Cherry fruit fly, Eastern cherry fruit fly
(Rhagoletis cerasi, Rhagoletis cingulata)
These species are the main pests of cherry and sour cherry
The larvae hatching in the fruit contaminate the crop and make it mushy with their chewing and feces. The grown larva leaves the fruit by leaving a particular hole behind.
The cherry fruit fly is widespread in the whole of Europe, it is the permanent and enduring pest of the cherry and sour cherry. It has one generation every year, its swarming is the most intense in May, and can last until the beginning of July. The eastern cherry fruit fly has American origin, since 2006 it has become more common in our country, too. It has also one generation every year, however its swarming takes longer, it can last until August. The pupae winter in the soil, around the trees. Grown fruit flies are black, only the end of the thorax may be yellowish. Their wing pattern is distinctive, the two species can be distinguished according to this. Within 5-10 days of hatching the flies lay their eggs in to the pulp. During their 10-15 days long development the hatched larvae chew the inner parts of the fruit and make it mushy. The grown larvae chew themselves out of the crop and cocoon for wintering by falling on to the ground.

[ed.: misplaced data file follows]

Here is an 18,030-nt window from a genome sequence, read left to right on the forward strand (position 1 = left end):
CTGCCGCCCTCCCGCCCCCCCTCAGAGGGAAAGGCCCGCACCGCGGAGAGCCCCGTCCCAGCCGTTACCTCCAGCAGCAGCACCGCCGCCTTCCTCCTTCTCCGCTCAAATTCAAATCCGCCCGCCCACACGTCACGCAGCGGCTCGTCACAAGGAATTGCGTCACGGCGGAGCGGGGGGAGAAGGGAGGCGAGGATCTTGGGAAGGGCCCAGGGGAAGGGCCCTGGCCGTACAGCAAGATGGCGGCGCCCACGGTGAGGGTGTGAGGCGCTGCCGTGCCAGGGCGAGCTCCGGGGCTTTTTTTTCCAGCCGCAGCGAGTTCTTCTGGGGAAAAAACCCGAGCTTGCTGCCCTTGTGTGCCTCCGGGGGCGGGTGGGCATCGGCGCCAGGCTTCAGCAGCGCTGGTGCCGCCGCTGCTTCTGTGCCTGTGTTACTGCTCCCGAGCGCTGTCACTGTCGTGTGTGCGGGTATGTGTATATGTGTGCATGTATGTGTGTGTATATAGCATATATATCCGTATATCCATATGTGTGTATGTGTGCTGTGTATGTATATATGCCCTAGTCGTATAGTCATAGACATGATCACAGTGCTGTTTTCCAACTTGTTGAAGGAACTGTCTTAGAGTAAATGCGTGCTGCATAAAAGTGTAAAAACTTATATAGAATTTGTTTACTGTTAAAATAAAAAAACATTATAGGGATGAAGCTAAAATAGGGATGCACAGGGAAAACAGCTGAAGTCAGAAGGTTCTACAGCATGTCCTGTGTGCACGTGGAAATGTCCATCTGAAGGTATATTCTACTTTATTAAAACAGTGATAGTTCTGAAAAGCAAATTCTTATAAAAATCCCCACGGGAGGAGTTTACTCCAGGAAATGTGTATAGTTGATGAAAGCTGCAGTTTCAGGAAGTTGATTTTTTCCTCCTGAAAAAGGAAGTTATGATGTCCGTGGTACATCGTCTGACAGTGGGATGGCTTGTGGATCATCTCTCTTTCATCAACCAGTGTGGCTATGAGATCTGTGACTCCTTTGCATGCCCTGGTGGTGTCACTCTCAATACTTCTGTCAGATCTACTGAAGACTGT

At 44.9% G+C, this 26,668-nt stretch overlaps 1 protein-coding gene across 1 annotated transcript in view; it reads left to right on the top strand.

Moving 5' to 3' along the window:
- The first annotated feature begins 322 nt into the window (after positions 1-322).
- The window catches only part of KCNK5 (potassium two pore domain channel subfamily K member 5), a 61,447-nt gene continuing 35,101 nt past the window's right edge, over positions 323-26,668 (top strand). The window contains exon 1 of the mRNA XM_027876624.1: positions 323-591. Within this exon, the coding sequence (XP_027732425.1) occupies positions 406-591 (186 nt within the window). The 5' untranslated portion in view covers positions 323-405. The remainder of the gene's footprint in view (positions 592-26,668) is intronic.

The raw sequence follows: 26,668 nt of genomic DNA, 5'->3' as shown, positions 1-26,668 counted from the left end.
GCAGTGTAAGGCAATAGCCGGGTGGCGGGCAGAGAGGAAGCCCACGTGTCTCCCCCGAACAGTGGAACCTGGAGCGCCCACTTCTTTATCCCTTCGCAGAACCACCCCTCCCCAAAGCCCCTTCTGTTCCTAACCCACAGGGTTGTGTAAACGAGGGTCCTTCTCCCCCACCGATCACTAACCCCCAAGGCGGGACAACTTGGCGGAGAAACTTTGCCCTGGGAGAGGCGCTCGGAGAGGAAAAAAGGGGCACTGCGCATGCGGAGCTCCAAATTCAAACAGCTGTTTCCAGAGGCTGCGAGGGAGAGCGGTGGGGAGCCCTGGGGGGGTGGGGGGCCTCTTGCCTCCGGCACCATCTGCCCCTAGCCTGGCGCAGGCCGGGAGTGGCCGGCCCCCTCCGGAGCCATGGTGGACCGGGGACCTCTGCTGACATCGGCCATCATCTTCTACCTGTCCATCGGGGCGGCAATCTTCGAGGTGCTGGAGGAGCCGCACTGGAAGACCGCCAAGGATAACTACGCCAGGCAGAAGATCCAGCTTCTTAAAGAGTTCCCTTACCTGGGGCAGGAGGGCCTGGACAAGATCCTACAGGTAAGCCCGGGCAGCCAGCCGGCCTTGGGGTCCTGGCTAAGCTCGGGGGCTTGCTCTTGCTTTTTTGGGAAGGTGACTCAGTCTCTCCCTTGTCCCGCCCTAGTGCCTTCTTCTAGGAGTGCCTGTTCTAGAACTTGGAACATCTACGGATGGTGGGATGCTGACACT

Hatching of the first larvae is expected usually after 1-2 weeks from the start of swarming, whereas their mass hatching takes place usually 5-10 days of peak swarming. Knowing the swarming is very important because chemical protection is the most effective at the time of peak swarming. Digging up and sterilising the soil below the fruit trees can help the protection. Since cherry fruit flies usually fly short distances, regular REAGRON trap protection in smaller gardens can significantly decimate the population and the damage.
Pheromone trap placement:
Trap placement is recommended at the end of April. Replace the bait, the yellow boards in the adhesive, in every 8 weeks.
Check the traps twice a week. Count the number of flies captured in the particular period and note the number. The swarming dynamics are visible from the data and the time of intervention is definable. Should the trap capture too few cherry fruit flies, even at peak swarming time, it refers to low infection. Cherry fruit flies can be captured by placing some further traps in smaller gardens and the damage can be confined. So that we can preserve our health and environment.
Empirical swarming curve of the cherry fruit fly and the eastern cherry fruit fly in Central-Europe:
The introduced empirical swarming curve was prepared by using data of many years, however the swarming may be different depending on the weather and the microclimate of the arable land.